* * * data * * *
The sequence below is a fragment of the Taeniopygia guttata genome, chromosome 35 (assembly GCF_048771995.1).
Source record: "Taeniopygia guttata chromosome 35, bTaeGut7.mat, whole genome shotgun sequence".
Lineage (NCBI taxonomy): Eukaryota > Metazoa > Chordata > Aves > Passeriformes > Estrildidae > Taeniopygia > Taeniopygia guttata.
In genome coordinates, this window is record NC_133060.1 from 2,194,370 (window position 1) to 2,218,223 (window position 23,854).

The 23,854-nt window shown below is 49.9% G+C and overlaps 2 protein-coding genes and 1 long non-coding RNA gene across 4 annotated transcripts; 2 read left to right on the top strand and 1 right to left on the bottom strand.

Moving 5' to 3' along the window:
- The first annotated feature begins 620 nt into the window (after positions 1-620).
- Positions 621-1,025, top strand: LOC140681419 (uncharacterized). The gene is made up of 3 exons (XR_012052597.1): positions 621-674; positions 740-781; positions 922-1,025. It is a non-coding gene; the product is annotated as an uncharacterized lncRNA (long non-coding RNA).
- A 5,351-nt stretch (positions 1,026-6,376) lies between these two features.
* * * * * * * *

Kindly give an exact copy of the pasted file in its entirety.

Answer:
The sequence below is a fragment of the Taeniopygia guttata genome, chromosome 35 (assembly GCF_048771995.1).
Source record: "Taeniopygia guttata chromosome 35, bTaeGut7.mat, whole genome shotgun sequence".
Lineage (NCBI taxonomy): Eukaryota > Metazoa > Chordata > Aves > Passeriformes > Estrildidae > Taeniopygia > Taeniopygia guttata.
In genome coordinates, this window is record NC_133060.1 from 2,194,370 (window position 1) to 2,218,223 (window position 23,854).

The 23,854-nt window shown below is 49.9% G+C and overlaps 2 protein-coding genes and 1 long non-coding RNA gene across 4 annotated transcripts; 2 read left to right on the top strand and 1 right to left on the bottom strand.

Moving 5' to 3' along the window:
- The first annotated feature begins 620 nt into the window (after positions 1-620).
- Positions 621-1,025, top strand: LOC140681419 (uncharacterized). The gene is made up of 3 exons (XR_012052597.1): positions 621-674; positions 740-781; positions 922-1,025. It is a non-coding gene; the product is annotated as an uncharacterized lncRNA (long non-coding RNA).
- A 5,351-nt stretch (positions 1,026-6,376) lies between these two features.